By Sabrina Rodriguez
By Michael E. Miller
By Carlos Suarez De Jesus
By Luther Campbell
By Kyle Munzenrieder
By Sabrina Rodriguez
By Trevor Bach
By Kyle Munzenrieder
Foutanga Dit Babani Sissoko's $1.2 million contribution to Camillus House last week was secretly orchestrated by U.S. District Court Judge K. Michael Moore and has raised questions about whether the West African millionaire made the supposedly voluntary donation in order to buy his way out of federal custody. Earlier this year Sissoko was sentenced by Moore to four months in jail and four months of home detention after Sissoko pleaded guilty for his role in a plan to smuggle a pair of helicopters out of the United States by bribing a Customs agent.
Forty-eight hours after Sissoko wrote the check to the Miami homeless center, Moore signed an order, over the objection of federal prosecutors, allowing him to return to his home in Gambia even though he still had three months to serve on the house-arrest portion of his sentence. Several days later Sissoko boarded a plane and quietly left the country. Moore's order requires Sissoko to complete his confinement in Africa, but prosecutors say compliance will be impossible to verify. In addition, they note, the wording of Moore's order allows Sissoko to come and go virtually at will, so monitoring him in Africa would be pointless.
Sissoko's attorney, Mark Schnapp, refused to discuss the matter. Moore also declined comment. Last week, in response to a question about the subject, a member of the judge's staff replied, "He doesn't want anybody to know about that."
But Brother Paul Johnson, executive director of Camillus House, confirms that the contribution was Judge Moore's idea. Based on his conversations with Schnapp, Johnson relays the following account of how the donation was conceived. (Johnson's recollections were confirmed by a source familiar with the case.)
According to Johnson, Sissoko wanted to return home immediately and Schnapp was looking for a way to transfer the remainder of his client's house-arrest time to Gambia. Last month Schnapp filed a motion asking Moore to allow Sissoko to return home, arguing that Sissoko was needed in Africa to direct humanitarian efforts in the region. Schnapp also noted in his motion that the president of Gambia had written to Pres. Bill Clinton asking for Sissoko's release. Both the size and source of Sissoko's wealth are unknown, but he has been credited with building schools and hospitals and with aiding refugees fleeing various strife-torn African countries.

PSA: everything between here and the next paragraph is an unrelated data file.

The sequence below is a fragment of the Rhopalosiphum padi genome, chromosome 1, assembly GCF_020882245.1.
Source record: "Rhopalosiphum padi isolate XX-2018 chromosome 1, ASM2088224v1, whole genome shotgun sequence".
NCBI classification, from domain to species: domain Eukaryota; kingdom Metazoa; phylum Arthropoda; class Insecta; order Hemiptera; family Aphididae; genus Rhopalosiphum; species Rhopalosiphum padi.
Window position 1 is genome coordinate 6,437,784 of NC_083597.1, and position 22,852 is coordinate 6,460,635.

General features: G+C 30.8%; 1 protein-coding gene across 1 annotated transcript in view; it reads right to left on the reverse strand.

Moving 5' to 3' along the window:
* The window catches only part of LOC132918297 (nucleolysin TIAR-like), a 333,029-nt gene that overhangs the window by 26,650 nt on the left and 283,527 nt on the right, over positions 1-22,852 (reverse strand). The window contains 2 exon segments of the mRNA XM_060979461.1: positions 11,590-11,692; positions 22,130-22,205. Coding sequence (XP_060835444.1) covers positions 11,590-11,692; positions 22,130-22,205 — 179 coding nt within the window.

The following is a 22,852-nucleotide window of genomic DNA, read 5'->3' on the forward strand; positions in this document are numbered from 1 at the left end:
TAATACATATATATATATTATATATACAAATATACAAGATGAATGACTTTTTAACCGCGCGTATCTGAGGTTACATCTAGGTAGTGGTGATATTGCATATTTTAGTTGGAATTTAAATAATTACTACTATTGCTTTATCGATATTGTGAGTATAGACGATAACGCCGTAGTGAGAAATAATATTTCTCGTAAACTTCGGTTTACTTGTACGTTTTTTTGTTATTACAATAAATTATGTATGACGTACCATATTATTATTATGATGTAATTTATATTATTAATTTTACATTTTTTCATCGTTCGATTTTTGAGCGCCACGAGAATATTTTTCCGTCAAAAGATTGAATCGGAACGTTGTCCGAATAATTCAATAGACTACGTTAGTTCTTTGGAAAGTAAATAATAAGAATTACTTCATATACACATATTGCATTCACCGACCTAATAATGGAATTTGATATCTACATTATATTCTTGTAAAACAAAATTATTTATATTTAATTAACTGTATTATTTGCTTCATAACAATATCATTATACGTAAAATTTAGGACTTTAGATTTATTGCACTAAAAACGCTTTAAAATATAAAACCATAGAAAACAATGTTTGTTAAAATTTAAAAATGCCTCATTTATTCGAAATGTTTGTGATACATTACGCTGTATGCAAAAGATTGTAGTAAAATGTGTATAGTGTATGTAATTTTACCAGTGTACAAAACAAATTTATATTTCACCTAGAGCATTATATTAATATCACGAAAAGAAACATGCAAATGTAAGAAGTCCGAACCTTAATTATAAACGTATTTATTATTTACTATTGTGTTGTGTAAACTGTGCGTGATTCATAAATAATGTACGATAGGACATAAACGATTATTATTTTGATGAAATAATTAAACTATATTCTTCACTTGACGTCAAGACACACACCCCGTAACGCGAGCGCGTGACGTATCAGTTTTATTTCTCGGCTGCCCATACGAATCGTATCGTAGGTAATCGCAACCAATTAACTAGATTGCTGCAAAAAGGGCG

While Moore was considering Schnapp's request, the judge suggested that Sissoko extend his altruism to a local cause. Schnapp responded by raising the possibility that Sissoko could donate money to a charity that would benefit children, according to Johnson, and said the donation would probably be in the range of $200,000 to $300,000.
At that point, Johnson says, the judge made it clear to Schnapp that he thought Sissoko could afford to donate a far greater sum. "The judge made the remark, 'Well, I'm thinking about one million dollars to something like Camillus House,'" Johnson explains. "The judge happened to say, 'to something like Camillus House.' That's how we ended up being so fortunate."
On Saturday, November 15, Schnapp took Sissoko to the homeless center in downtown Miami so Johnson could give him a tour of the facility. Accompanying Sissoko on the outing were one of his several wives, his brother, and several other members of his ever-present entourage. As Johnson guided the group, he explained some of the financial problems the charity was experiencing. He noted they were in the process of building a new center but that cost overruns during construction left them $200,000 short of completing the project.
Johnson also explained that a $500,000 deficit in operating expenses had forced Camillus House to lay off seventeen employees. Next Johnson went into some detail regarding the cost of food and medicine.
The Camillus House director says he was unaware Judge Moore had already suggested a dollar amount for Sissoko's contribution, but he did suspect that Sissoko was about to make a donation of some sort, perhaps for the $200,000 needed to finish the new clinic -- but he wasn't certain.
When the tour ended, Sissoko made a short speech before the Camillus House staff and repeated some of the figures Johnson had outlined. As Johnson listened, it began to sound as if Sissoko was going to provide money for all the items on his list, but he assumed Sissoko had misspoken, owing to his imperfect command of English.
Then Sissoko took out a checkbook and wrote two checks. Sissoko explained that the first, in the amount of one million dollars, was from him; the second, for $200,000, was from his wife. "I was in a total state of shock," Johnson says. "I was ecstatic."
In talking to Schnapp, Johnson says, he quickly learned of Judge Moore's role in prompting the donation and of Sissoko's desire to return home immediately. "When I learned that," Johnson recalls, "I asked myself, 'Was this ethical? Is this honest and just for the people of Miami?' I'm always concerned about protecting the reputation of Camillus House and I thought a great deal about this. And I do feel in my heart that this was both honest and just. The man wasn't ordered to do it. He could have decided not to write the check."